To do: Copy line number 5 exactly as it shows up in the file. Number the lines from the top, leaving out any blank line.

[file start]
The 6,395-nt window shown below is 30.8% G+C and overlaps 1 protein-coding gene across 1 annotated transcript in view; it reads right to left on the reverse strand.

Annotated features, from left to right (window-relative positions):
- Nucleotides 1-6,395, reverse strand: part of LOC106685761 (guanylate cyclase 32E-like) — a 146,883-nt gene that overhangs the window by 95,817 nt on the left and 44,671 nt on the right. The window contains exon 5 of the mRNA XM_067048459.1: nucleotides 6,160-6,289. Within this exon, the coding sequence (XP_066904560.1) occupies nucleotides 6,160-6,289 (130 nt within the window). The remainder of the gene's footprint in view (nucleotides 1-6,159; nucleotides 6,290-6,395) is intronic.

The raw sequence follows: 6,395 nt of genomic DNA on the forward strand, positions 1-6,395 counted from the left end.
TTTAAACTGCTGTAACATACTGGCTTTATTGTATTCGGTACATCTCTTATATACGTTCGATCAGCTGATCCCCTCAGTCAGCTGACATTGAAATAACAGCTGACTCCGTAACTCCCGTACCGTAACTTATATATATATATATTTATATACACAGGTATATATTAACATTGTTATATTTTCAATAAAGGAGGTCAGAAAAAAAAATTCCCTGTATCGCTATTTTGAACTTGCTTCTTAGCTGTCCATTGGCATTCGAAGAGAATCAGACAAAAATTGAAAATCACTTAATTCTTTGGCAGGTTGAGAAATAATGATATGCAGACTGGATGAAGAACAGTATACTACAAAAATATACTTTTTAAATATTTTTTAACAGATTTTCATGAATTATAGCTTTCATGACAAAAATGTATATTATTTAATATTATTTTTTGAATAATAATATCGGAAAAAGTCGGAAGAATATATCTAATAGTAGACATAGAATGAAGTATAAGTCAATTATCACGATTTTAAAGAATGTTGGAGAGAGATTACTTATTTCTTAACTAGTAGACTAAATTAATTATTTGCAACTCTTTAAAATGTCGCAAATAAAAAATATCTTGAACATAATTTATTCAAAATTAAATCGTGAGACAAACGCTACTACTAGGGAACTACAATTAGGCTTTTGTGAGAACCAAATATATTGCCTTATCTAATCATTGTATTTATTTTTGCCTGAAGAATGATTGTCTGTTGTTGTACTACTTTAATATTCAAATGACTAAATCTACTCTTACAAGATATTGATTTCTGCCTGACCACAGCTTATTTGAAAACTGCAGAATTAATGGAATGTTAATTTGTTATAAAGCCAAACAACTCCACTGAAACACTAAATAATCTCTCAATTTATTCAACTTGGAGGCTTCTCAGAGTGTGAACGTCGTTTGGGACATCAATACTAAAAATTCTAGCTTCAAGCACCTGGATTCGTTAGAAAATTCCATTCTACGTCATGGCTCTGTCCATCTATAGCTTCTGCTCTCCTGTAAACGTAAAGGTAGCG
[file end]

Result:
TTTAAACTGCTGTAACATACTGGCTTTATTGTATTCGGTACATCTCTTATATACGTTCGATCAGCTGATCCCCTCAGTCAGCTGACATTGAAATAACAGCTGACTCCGTAACTCCCGTACCGTAACTTATATATATATATATTTATATACACAGGTATATATTAACATTGTTATATTTTCAATAAAGGAGGTCAGAAAAAAAAATTCCCTGTATCGCTATTTTGAACTTGCTTCTTAGCTGTCCATTGGCATTCGAAGAGAATCAGACAAAAATTGAAAATCACTTAATTCTTTGGCAGGTTGAGAAATAATGATATGCAGACTGGATGAAGAACAGTATACTACAAAAATATACTTTTTAAATATTTTTTAACAGATTTTCATGAATTATAGCTTTCATGACAAAAATGTATATTATTTAATATTATTTTTTGAATAATAATATCGGAAAAAGTCGGAAGAATATATCTAATAGTAGACATAGAATGAAGTATAAGTCAATTATCACGATTTTAAAGAATGTTGGAGAGAGATTACTTATTTCTTAACTAGTAGACTAAATTAATTATTTGCAACTCTTTAAAATGTCGCAAATAAAAAATATCTTGAACATAATTTATTCAAAATTAAATCGTGAGACAAACGCTACTACTAGGGAACTACAATTAGGCTTTTGTGAGAACCAAATATATTGCCTTATCTAATCATTGTATTTATTTTTGCCTGAAGAATGATTGTCTGTTGTTGTACTACTTTAATATTCAAATGACTAAATCTACTCTTACAAGATATTGATTTCTGCCTGACCACAGCTTATTTGAAAACTGCAGAATTAATGGAATGTTAATTTGTTATAAAGCCAAACAACTCCACTGAAACACTAAATAATCTCTCAATTTATTCAACTTGGAGGCTTCTCAGAGTGTGAACGTCGTTTGGGACATCAATACTAAAAATTCTAGCTTCAAGCACCTGGATTCGTTAGAAAATTCCATTCTACGTCATGGCTCTGTCCATCTATAGCTTCTGCTCTCCTGTAAACGTAAAGGTAGCG